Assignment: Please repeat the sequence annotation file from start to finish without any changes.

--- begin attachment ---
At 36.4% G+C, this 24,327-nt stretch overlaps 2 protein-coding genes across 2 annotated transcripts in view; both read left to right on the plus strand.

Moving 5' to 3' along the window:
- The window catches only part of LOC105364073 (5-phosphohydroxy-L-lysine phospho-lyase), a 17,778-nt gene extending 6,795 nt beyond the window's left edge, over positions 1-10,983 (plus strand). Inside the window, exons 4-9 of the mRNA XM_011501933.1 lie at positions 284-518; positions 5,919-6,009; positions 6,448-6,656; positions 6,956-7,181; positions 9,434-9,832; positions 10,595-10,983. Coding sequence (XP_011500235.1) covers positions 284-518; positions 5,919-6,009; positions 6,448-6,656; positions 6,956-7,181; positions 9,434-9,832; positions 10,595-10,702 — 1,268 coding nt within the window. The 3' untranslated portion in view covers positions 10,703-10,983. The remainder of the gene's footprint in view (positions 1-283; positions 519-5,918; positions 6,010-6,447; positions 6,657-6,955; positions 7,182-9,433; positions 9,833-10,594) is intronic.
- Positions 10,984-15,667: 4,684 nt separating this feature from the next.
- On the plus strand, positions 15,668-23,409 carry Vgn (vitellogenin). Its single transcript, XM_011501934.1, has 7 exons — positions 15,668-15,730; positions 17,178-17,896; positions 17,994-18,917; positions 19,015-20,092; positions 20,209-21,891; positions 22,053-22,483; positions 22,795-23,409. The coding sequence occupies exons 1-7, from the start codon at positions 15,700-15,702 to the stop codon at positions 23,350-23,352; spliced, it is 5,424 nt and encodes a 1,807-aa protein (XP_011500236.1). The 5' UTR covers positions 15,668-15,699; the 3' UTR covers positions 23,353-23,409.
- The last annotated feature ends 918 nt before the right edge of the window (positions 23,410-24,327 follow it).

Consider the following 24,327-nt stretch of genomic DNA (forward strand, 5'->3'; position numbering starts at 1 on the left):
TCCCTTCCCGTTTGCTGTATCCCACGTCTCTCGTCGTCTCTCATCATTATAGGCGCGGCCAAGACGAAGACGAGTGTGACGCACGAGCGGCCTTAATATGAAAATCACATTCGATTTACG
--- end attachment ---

At 36.4% G+C, this 24,327-nt stretch overlaps 2 protein-coding genes across 2 annotated transcripts in view; both read left to right on the plus strand.

Moving 5' to 3' along the window:
- The window catches only part of LOC105364073 (5-phosphohydroxy-L-lysine phospho-lyase), a 17,778-nt gene extending 6,795 nt beyond the window's left edge, over positions 1-10,983 (plus strand). Inside the window, exons 4-9 of the mRNA XM_011501933.1 lie at positions 284-518; positions 5,919-6,009; positions 6,448-6,656; positions 6,956-7,181; positions 9,434-9,832; positions 10,595-10,983. Coding sequence (XP_011500235.1) covers positions 284-518; positions 5,919-6,009; positions 6,448-6,656; positions 6,956-7,181; positions 9,434-9,832; positions 10,595-10,702 — 1,268 coding nt within the window. The 3' untranslated portion in view covers positions 10,703-10,983. The remainder of the gene's footprint in view (positions 1-283; positions 519-5,918; positions 6,010-6,447; positions 6,657-6,955; positions 7,182-9,433; positions 9,833-10,594) is intronic.
- Positions 10,984-15,667: 4,684 nt separating this feature from the next.
- On the plus strand, positions 15,668-23,409 carry Vgn (vitellogenin). Its single transcript, XM_011501934.1, has 7 exons — positions 15,668-15,730; positions 17,178-17,896; positions 17,994-18,917; positions 19,015-20,092; positions 20,209-21,891; positions 22,053-22,483; positions 22,795-23,409. The coding sequence occupies exons 1-7, from the start codon at positions 15,700-15,702 to the stop codon at positions 23,350-23,352; spliced, it is 5,424 nt and encodes a 1,807-aa protein (XP_011500236.1). The 5' UTR covers positions 15,668-15,699; the 3' UTR covers positions 23,353-23,409.
- The last annotated feature ends 918 nt before the right edge of the window (positions 23,410-24,327 follow it).

Consider the following 24,327-nt stretch of genomic DNA (forward strand, 5'->3'; position numbering starts at 1 on the left):
TCCCTTCCCGTTTGCTGTATCCCACGTCTCTCGTCGTCTCTCATCATTATAGGCGCGGCCAAGACGAAGACGAGTGTGACGCACGAGCGGCCTTAATATGAAAATCACATTCGATTTACG